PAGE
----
is planning even more tax cuts as the new PM says she is 'unapologetic' after her Chancellor's mini-Budget sparked panic among markets and her critics.
Reforms to income tax, Mebel Jepara pension pots, and child benefits are reportedly being drawn up Treasury officials as the PM makes a bid to unleash a 'decade of dynamism'.
She defended Friday's Budget against criticism of tax cuts for higher earners, declaring in The Mail on Sunday that she was in pursuit of a 'low-tax nation rich in opportunity', despite the nervous reaction that also came from some of her own backbenchers.
In his striking announcement to the Commons, Chancellor Kwasi Kwarteng scrapped the top 45p rate of tax and cut 1p from the basic rate in the biggest package of tax cuts by a for half a century.
And 2023's full Budget could see 1.6million savers benefit from a review of the lifetime and annual pension saving allowances, The Sunday Telegraph reported.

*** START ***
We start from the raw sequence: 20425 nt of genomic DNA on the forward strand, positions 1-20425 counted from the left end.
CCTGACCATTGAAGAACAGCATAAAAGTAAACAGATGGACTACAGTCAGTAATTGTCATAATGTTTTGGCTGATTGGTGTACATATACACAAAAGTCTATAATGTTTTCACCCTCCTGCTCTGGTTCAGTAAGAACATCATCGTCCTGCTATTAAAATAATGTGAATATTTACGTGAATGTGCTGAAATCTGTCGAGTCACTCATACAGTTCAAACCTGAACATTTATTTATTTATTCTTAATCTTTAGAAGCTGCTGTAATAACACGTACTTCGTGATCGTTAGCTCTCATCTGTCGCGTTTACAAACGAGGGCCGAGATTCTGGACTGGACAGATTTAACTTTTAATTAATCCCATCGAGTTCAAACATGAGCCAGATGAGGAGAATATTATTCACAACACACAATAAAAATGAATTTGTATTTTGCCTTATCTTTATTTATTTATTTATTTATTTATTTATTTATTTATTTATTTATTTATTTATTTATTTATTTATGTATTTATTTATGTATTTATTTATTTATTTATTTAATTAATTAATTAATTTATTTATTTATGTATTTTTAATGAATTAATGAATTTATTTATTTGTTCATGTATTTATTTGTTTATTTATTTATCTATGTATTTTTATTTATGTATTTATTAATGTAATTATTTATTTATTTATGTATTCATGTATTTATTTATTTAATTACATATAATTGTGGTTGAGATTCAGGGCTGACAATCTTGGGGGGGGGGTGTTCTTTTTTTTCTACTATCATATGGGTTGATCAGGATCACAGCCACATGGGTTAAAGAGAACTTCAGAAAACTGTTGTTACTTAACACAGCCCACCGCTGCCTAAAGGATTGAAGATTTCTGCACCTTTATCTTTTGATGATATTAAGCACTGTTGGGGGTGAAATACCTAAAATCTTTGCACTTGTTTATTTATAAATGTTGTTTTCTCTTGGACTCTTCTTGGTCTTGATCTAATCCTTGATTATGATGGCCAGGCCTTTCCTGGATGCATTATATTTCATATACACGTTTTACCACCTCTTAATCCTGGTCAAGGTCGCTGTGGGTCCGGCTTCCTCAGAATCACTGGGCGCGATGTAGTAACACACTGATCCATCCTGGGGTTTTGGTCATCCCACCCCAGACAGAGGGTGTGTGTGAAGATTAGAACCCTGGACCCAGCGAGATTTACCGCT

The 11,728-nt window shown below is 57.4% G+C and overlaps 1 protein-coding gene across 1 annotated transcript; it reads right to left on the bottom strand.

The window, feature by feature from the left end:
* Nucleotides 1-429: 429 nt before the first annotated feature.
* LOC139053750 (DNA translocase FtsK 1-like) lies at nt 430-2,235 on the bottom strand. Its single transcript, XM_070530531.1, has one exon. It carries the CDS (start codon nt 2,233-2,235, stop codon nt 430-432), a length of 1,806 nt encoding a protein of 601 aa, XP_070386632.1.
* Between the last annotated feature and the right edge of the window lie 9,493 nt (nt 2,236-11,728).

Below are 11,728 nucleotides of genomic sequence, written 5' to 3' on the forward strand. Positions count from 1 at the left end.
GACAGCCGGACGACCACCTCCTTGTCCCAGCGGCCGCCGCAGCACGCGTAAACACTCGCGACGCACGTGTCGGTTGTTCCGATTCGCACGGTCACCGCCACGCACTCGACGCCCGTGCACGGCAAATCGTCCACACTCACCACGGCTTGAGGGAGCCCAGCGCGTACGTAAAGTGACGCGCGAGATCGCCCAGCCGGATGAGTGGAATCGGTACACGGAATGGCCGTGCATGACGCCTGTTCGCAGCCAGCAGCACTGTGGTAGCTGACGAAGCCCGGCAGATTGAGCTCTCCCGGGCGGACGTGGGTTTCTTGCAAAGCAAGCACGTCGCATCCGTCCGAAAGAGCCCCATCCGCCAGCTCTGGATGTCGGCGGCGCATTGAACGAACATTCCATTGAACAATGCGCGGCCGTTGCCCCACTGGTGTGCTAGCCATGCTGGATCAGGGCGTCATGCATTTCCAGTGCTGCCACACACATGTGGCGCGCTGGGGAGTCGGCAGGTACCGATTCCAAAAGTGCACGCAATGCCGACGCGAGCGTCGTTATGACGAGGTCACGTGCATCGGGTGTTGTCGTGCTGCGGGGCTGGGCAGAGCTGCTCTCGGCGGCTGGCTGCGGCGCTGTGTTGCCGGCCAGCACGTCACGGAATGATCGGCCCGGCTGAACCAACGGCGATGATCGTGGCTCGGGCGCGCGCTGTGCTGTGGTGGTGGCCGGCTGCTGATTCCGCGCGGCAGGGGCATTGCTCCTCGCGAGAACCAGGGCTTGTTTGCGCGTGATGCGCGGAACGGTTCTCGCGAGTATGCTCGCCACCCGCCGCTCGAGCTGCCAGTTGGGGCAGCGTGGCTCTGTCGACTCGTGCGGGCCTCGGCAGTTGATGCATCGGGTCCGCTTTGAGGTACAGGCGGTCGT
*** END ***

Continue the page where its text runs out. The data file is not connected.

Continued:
High earners on £100,000 could benefit from a full income tax personal allowance, meaning a tax break of £5,000 a year.
While those on £50,000 could also not be charged for claiming child benefit amid fears this stops families from trying to earn more wages.
Liz Truss has vowed to unleash a 'decade of dynamism' as she defended Chancellor Kwasi Kwarteng's Budget on Friday against criticism of tax cuts for higher earners
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It is thought the changes to pensions which mean savers with over £1million in their pension pots like doctors, police officers and highly paid nurses would stay longer in work if they do have to pay less than the 55 per cent tax at the moment.
If a doctor's NHS pension increases by more than £40,000 in a year - an amount called the annual allowance - it could trigger a one-off tax charge of up to 45 per cent on the excess.
<div class="art-ins mol-factbox news halfRHS" data-version="2" id="mol-53f21c20-3c66-11ed-807a-e99ba13c2a05" website Truss defends Chancellor's revolutionary mini-Budget